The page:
How will we grow throughout the year? 
What are the qualities within our festivals, traditions and selves that we wish to work on? 
And what is the connection between Pesach and the High Holy Days? 

The connection is more apparent than one might think. In this week’s Parashah, Vayikra, we read in Leviticus 2:11 that we are not to offer leavened products in the Mishkan, the Tabernacle. ‘Kol haMinchah asher takrivu l’Adonai lo ta’aseh chametz ki kol sor v’chol d’vash lo taktiru mimenu isheh l’Adonai’ – ‘Any meal-offering that you offer to the Eternal may not be leavened, for you shall not bring up in smoke any offering of levening or date-honey to the Eternal’. 

On the contrary: the ‘breads’ that the Priests offer are to be ‘challot matzah’ – loaves of matzah. We often associate sacrificial bread with challah; we automatically make that connection because of the family table being reconstructed in rabbinic thought as the ‘mishkan me’at’, the small sanctuary of home observance, where fluffy, sweet challah adorns our Shabbat table. Yet, the offerings were unleavened and the Miskhan, and later the Temple, were a permanent chametz-free zone. Within the precincts, the Kohanim kept kosher l’Pesach all year round. 


The following chapters of Vayikra might offer us a clue. As we read about guilt and sin-offerings, the question that the Torah asks is how do we atone for sin? Imagine we fast-forward from Nissan to Tishrey and the question is recast in light of the High Holy Days. As Progressive Jews, we may find little value in the offerings of Leviticus but we find all the more value in the offerings of the heart. Perhaps the holy of holies was a chametz-free zone because of what chametz has come to represent in the Jewish tradition: ego, selfishness, greed. Even the yetzer hara, evil inclination, according to the Ramch”al, Rabbi Moshe Chaim Luzzatto.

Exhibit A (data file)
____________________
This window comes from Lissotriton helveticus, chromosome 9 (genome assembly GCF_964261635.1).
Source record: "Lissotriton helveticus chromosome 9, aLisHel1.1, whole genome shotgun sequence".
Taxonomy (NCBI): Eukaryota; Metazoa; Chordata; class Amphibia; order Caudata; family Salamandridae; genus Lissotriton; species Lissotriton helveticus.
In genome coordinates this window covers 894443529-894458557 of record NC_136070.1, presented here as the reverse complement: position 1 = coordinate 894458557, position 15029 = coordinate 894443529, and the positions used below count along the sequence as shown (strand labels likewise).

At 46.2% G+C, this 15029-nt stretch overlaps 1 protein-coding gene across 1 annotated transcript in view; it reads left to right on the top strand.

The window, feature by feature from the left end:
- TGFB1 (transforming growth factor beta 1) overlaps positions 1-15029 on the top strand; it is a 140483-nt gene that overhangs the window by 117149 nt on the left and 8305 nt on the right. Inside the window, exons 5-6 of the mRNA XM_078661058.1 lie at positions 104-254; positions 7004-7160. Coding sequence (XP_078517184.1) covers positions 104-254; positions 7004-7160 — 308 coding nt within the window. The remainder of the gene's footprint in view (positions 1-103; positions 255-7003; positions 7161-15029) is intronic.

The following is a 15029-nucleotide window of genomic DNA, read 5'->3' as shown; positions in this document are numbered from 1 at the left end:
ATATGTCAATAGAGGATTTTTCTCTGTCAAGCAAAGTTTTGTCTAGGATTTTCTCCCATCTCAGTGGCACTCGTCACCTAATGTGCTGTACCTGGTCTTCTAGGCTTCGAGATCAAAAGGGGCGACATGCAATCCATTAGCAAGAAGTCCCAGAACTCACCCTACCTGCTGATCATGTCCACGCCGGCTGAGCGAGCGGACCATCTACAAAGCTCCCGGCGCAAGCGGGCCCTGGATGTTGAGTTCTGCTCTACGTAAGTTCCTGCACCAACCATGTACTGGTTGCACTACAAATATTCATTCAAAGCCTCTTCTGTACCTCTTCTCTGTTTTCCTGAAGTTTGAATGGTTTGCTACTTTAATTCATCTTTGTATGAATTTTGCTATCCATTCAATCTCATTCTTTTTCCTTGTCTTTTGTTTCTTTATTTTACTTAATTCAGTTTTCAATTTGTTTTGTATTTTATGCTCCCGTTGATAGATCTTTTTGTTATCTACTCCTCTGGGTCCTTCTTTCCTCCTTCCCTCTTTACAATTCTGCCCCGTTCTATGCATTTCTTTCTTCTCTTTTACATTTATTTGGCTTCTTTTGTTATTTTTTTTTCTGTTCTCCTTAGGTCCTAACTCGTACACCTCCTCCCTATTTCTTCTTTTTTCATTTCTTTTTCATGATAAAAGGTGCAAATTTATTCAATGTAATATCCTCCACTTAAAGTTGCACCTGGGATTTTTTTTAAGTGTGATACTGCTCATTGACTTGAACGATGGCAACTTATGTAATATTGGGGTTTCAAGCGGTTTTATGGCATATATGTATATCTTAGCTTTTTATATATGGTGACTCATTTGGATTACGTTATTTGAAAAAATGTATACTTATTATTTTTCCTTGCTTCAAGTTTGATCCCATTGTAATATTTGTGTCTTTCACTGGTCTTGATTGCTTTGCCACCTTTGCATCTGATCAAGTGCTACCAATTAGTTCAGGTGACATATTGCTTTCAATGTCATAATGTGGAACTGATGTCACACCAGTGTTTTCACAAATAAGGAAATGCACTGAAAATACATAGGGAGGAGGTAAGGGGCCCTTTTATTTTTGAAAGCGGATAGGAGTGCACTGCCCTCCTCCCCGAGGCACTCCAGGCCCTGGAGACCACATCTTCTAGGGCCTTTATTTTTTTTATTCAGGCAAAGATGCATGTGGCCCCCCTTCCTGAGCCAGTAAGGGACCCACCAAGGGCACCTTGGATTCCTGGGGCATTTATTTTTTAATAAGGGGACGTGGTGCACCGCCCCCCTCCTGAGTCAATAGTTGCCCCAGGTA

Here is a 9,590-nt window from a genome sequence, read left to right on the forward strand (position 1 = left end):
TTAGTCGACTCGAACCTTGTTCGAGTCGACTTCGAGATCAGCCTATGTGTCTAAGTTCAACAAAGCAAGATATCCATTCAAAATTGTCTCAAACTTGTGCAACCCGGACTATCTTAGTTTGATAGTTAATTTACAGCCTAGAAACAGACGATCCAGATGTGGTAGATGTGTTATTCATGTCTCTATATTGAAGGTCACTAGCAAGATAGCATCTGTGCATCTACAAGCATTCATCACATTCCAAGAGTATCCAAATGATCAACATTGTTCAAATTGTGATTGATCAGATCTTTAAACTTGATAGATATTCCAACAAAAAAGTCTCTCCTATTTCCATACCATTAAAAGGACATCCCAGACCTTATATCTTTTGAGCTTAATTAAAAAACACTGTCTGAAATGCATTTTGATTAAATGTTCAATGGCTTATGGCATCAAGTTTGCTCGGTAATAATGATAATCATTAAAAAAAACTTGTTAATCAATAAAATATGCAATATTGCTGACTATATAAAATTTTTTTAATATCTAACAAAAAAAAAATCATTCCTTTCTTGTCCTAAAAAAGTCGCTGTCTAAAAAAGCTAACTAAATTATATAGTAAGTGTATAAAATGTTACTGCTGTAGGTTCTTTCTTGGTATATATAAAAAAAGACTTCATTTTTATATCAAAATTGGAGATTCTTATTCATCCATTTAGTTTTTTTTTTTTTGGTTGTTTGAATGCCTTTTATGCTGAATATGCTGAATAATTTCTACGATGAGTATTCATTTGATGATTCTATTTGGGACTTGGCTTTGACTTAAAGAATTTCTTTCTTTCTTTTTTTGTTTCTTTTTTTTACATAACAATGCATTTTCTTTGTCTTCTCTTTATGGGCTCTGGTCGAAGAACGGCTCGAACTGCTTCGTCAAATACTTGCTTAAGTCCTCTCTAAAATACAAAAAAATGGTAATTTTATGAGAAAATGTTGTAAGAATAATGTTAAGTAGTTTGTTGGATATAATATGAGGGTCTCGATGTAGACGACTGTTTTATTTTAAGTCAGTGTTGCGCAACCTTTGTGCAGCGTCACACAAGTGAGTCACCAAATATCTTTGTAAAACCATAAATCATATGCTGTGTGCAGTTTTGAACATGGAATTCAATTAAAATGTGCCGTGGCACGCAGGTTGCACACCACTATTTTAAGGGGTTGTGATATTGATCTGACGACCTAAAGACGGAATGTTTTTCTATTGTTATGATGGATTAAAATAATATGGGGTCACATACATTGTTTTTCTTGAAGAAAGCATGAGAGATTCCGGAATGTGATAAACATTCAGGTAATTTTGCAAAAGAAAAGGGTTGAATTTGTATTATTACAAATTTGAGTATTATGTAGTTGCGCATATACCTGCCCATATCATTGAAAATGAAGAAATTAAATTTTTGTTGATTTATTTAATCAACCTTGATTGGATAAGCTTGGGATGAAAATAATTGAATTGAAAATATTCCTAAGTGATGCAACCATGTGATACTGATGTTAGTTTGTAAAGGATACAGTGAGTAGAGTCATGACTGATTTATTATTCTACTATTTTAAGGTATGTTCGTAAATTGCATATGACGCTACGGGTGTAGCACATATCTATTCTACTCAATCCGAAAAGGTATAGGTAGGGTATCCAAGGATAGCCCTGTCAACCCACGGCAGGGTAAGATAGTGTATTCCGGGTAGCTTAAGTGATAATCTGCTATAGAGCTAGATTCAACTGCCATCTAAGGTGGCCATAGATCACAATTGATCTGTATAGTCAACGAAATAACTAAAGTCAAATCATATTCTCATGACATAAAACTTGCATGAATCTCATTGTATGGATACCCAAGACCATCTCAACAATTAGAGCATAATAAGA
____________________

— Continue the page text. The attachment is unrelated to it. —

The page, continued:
To enter into holy service—however you understand that—means to deflate the ego, to live simply within the rhythms of a moral universe. A tall order for the ancient priests, I’m sure, but certainly possible for one week a year. Pesach offers us a unique opportunity to spin the wheel of the year towards Redemption. 
Maybe this is a good time to ask the question what we are slaves to—literally and figuratively. 

Can we scale back? 
Can we do without? 
Can we eat ‘halachma anya’, the bread of affliction and grow spiritually through that? 

Perhaps then we can march towards a meaningful Tishrey, where we’ve done a lot of the inner work of teshuvah, repentance, already. Where we find redemption from guilt and attachment. Ultimately, patterns are powerful and beautiful things. 

It is good to remember that a solar eclipse is ‘just the moon moving in front of the sun’ so that we are not beholden to superstition, that we can embrace rationalism. It is equally important and meaningful to acknowledge the divine rhythms of our universe. We do not need to believe in a God of the gaps Who is pushed back with each new scientific discovery—that’s an untenable theology. Rather, I’d invite you to believe in a God of exquisite patterns, of a universe that can be both rational and mystical, that invites us into feelings of gratitude, beauty and transformation, from of the simplest of experiences such as a piece of unleavened bread to the most sublime alignment of celestial spheres. 

Wishing you a meaningful Pesach.